UC Santa Barbara Establishes Confucius Institute

Academic emphasis is on the study of Chinese language, culture, history and political economy

Partnering with Shandong University in China, UC Santa Barbara is establishing a Confucius Institute on campus that will be dedicated to teaching and research related to Chinese language, culture and history.

“There are at present over 400 Confucius Institutes around the world,” said Mayfair Yang, the institute director and a professor of East Asian language and cultural studies and of religious studies. “Practically every country in the world has at least one.”

Joining with Shandong University to create a Confucius Institute seems particularly appropriate given that Confucius himself lived in the province in northeastern China. “It’s a very ancient culture up there,” said Yang. “For much of the 20th century, Confucius was put down by modernizers of China. But more recently, people have wanted to go back to the cultural heritage of Confucius and he’s being taught in the schools and in intellectual research institutes. There is also a renewed interest in Buddhist and Daoist philosophes and religions across all walks of life in China today.”

Funded by the Office of Hanban in Beijing — which is supported by the Chinese government’s Ministry of Education — along with matching funds from UC Santa Barbara, the institute aims to be a campus center for China studies and education about China. “The world doesn’t really know a lot about China,” Yang explained. “China kind of closed itself off for a long time in the 20th century, so there’s kind of a catch-up game. People know the country has become influential and is in the news, but they don’t know enough about the history and culture.”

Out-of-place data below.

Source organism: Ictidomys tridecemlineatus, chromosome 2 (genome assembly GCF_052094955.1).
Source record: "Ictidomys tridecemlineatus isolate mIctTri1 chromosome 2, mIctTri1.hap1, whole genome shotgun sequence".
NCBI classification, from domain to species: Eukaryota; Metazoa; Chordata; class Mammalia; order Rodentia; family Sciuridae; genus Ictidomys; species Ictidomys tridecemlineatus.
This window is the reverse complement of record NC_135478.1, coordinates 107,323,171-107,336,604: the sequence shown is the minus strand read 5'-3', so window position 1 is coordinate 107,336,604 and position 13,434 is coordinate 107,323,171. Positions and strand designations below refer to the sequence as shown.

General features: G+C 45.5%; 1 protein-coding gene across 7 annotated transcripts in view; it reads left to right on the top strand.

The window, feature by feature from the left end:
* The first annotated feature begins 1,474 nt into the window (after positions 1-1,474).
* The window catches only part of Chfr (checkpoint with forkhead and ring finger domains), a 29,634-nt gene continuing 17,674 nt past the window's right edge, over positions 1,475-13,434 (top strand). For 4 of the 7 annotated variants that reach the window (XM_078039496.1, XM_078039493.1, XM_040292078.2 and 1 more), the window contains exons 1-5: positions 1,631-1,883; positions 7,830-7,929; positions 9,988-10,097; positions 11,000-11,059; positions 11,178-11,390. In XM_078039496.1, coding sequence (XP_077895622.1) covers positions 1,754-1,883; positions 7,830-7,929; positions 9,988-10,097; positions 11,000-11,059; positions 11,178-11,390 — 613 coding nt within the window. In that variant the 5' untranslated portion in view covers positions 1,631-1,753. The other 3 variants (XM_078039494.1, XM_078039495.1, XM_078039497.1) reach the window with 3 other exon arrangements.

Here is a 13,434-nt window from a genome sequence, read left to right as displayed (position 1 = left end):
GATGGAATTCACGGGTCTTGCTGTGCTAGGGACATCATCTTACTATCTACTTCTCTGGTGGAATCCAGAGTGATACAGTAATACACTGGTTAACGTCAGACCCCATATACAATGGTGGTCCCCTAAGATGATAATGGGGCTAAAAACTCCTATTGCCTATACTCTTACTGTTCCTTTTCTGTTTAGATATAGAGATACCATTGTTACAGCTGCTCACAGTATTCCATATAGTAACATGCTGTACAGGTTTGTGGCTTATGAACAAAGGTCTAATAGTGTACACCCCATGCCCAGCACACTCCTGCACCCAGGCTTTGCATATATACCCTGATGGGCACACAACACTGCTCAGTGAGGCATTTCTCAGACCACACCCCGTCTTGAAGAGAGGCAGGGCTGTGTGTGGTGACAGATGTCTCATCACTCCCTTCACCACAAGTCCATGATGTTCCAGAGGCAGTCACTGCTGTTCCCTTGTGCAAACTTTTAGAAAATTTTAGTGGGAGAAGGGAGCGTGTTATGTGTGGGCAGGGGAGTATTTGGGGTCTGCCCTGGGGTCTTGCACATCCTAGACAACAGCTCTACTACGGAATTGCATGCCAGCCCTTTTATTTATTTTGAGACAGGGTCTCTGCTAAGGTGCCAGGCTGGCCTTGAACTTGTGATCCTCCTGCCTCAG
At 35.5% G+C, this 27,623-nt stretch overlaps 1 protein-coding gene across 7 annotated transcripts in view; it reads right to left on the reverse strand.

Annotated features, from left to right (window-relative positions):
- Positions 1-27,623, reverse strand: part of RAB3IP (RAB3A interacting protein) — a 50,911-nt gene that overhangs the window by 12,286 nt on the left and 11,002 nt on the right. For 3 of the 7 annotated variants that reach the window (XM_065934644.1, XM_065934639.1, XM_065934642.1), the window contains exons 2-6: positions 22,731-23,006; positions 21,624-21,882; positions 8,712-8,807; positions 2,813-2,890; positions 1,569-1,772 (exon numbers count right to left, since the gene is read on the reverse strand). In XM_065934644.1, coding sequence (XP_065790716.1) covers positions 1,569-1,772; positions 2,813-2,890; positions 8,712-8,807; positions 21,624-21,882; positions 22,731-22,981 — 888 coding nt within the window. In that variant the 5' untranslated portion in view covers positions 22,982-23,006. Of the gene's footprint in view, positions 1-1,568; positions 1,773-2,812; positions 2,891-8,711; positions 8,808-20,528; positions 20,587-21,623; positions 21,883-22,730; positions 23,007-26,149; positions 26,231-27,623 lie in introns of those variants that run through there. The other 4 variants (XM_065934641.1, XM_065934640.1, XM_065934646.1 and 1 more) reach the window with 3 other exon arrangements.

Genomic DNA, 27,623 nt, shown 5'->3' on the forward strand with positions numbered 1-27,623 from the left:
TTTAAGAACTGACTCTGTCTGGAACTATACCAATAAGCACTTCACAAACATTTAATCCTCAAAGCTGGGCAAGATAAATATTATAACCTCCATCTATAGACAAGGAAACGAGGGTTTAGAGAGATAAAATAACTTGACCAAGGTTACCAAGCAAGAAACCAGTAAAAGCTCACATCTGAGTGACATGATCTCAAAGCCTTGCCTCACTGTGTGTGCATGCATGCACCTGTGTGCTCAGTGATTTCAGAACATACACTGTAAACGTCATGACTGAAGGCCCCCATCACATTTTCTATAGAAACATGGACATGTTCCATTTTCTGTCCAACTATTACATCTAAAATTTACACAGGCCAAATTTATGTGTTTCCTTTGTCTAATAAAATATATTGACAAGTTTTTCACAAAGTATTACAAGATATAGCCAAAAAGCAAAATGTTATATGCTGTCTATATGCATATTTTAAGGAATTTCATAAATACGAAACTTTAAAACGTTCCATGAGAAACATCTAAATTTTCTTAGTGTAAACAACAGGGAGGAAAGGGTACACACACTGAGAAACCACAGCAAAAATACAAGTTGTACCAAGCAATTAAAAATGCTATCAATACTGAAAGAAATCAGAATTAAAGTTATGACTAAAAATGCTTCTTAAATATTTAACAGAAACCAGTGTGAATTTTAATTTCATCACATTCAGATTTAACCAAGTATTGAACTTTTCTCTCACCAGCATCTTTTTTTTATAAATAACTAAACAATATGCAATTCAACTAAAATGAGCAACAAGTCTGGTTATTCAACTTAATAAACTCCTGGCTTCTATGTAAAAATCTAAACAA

And it’s a very long history, indeed.

“China is a very dynamic place today,” Yang said. “And as a professor engaged in teaching about China, I have found that in the United States people don’t know enough about the country. What the media presents is only a partial view.”

The institute, she continued, will provide the academic means to make people more aware of the complexities of China. “China also has many social and environmental problems, and the world can help China address them. And China is pretty ready to engage with different ideas coming from the rest of the world.”

At the institute, a premium will be placed on academics and research. Intellectual exchange is the focus, but the institute will offer Chinese language courses; academic outreach with lectures on topics such as political economy, U.S.-China trade, Chinese religion, Chinese history, philosophy and literature; film screenings; and cultural events.

Yang also anticipates the Confucius Institute will provide assistance in the form of fellowships and grants to graduate students and faculty members whose work in China studies requires them to travel to China to conduct field work, interviews or research in archives.

The institute will celebrate its grand opening Feb. 1-3 with a series of events that includes a film screening, opening ceremony and two lectures. Events are free and open to the public.

At 7 p.m. Sunday, Feb. 1, the film “The Golden Era” will be shown in the Isla Vista Theater, 901 Embarcadero del Norte. Directed by Ann Hui, the Chinese-Hong Kong drama examines the life of Xiao Hong, one of China’s most famous 20th-century novelists and poets, whose progressive thinking was far from common during the 1930s.

On Monday, Feb. 2, the Confucius Institute Opening Ceremony will take place in the McCune Conference Room, 6020 Humanities and Social Sciences Building. Speakers include Chancellor Henry T. Yang; Shouxin Li, chairman of the University Council at Shandong University; and the Honorable Jian Liu, the consul-general in Los Angeles. The event will begin at 10 a.m.

On Tuesday, Feb. 3, two keynote lectures will be given beginning at 4:30 p.m. in Mosher Alumni House’s Alumni Hall. Kenneth Dean, the Richard Charles and Esther Yewpick Lee Chair of Chinese Cultural Studies at the National University of Singapore, will speak on “Globalizing Regions: The Spread of Southeast Chinese Daoist Ritual Traditions to Southeast Asia.”

Dean will be followed by Robert Rogowsky, professor of trade and development at the Middlebury Institute of International Studies in California and adjunct professor of trade and commercial diplomacy at the Georgetown University School of Foreign Service. Rogowsky will give a talk titled “U.S.-China Trade Policy: Productive Collaboration or Managed Rivalry?”

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